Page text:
# Glossary

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Glossary Entries

Word(s)

Definition

continuity Continuity for a point exists when the left and right sided limits match the function evaluated at that point. For a function to be continuous, the function must be continuous at every single point in an unbroken domain. CK-12
Continuous Continuity for a point exists when the left and right sided limits match the function evaluated at that point. For a function to be continuous, the function must be continuous at every single point in an unbroken domain. CK-12
Jump discontinuities Inverse functions are functions that 'undo' each other. Formally f(x) and g(x) are inverse functions if f(g(x))=g(f(x))=x. CK-12
limit A limit is the value that the output of a function approaches as the input of the function approaches a given value. CK-12
Removable discontinuities Removable discontinuities are also known as holes. They occur when factors can be algebraically canceled from rational functions. CK-12
Removable discontinuity Removable discontinuities are also known as holes. They occur when factors can be algebraically canceled from rational functions. CK-12
two-sided limit A two-sided limit is the value that a function approaches from both the left side and the right side. CK-12
Asymptotic A function is asymptotic to a given line if the given line is an asymptote of the function. CK-12
Horizontal Asymptote A horizontal asymptote is a horizontal line that indicates where a function flattens out as the independent variable gets very large or very small. A function may touch or pass through a horizontal asymptote. CK-12
Oblique Asymptote An oblique asymptote is a diagonal line marking a specific range of values toward which the graph of a function may approach, but generally never reach. An oblique asymptote exists when the numerator of the function is exactly one degree greater than the denominator. An oblique asymptote may be found through long division. CK-12
Oblique Asymptotes An oblique asymptote is a diagonal line marking a specific range of values toward which the graph of a function may approach, but generally never reach. An oblique asymptote exists when the numerator of the function is exactly one degree greater than the denominator. An oblique asymptote may be found through long division. CK-12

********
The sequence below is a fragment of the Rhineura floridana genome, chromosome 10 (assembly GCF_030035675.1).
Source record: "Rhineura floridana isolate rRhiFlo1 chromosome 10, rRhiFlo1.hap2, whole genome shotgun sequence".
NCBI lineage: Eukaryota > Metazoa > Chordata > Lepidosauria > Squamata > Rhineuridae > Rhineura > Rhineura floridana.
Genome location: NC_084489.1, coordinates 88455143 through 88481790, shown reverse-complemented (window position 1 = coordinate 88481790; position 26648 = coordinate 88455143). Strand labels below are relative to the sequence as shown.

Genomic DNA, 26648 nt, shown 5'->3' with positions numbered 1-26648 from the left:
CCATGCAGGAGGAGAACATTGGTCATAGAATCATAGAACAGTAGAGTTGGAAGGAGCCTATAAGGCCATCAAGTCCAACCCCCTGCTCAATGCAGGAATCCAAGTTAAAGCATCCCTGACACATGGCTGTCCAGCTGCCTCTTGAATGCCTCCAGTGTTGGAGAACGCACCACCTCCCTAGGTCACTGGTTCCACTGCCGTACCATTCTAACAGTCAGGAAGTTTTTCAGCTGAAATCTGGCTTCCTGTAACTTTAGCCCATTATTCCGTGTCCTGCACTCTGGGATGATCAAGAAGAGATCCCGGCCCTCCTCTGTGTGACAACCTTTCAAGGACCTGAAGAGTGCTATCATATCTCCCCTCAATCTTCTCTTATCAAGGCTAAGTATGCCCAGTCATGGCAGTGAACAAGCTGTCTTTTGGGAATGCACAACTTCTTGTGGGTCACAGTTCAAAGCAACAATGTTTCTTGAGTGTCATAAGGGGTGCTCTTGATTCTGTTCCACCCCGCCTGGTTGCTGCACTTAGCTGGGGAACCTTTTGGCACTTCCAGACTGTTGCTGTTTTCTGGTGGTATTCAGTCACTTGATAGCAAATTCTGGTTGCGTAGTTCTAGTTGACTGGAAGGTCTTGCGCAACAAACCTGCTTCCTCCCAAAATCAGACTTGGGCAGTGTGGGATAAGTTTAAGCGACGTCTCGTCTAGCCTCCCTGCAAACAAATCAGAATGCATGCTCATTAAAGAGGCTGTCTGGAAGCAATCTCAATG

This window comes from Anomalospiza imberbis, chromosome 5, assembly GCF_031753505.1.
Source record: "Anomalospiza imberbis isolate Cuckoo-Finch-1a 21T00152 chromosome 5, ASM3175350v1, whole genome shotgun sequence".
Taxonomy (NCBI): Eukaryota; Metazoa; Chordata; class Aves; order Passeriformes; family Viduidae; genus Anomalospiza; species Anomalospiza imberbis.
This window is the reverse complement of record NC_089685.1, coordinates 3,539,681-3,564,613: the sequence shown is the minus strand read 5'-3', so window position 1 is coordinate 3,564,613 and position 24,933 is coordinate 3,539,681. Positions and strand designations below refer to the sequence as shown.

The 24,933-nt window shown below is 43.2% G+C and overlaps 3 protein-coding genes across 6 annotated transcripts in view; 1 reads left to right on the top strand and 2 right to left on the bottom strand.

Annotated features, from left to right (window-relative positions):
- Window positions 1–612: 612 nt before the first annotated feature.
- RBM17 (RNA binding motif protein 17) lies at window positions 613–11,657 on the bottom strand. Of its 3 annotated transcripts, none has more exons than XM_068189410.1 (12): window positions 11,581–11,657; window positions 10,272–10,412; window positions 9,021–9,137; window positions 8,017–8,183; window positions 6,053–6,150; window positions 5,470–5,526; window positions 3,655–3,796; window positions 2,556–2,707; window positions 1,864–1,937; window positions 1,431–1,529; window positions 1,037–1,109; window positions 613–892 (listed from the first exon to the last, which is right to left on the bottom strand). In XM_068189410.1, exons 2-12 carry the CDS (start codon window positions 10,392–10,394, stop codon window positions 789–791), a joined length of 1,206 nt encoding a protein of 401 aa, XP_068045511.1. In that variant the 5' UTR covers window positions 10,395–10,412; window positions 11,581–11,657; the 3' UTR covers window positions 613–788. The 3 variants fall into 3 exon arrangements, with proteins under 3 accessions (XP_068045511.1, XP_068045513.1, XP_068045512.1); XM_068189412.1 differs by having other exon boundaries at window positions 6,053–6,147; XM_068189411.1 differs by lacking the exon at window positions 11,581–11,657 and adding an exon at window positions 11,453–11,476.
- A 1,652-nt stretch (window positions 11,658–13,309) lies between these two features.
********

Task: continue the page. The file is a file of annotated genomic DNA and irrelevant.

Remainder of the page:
Piecewise Function A piecewise function is a function that pieces together two or more parts of other functions to create a new function. CK-12
Slant Asymptote A slant asymptote is a diagonal line marking a specific range of values toward which the graph of a function may approach, but will never reach. A slant asymptote exists when the numerator of the function is exactly one degree greater than the denominator. A slant asymptote may be found through long division. CK-12
Vertical Asymptote A vertical asymptote is a vertical line marking a specific value toward which the graph of a function may approach, but will never reach. CK-12
discontinuous A function is discontinuous if the function exhibits breaks or holes when graphed. CK-12
Polynomial Function A polynomial function is a function defined by an expression with at least one algebraic term. CK-12
rational function A rational function is any function that can be written as the ratio of two polynomial functions. CK-12
indeterminate In mathematics, an expression is indeterminate if it is not precisely defined. There are seven indeterminate forms: 00,0⋅∞,∞,∞−∞,00,∞0, and 1. CK-12

limit

A limit is the value that the output of a function approaches as the input of the function approaches a given value. CK-12
squeeze theorem The squeeze theorem (also known as the sandwich theorem) is used to find the limit of a function by bounding it between two other functions that each have the same limit. CK-12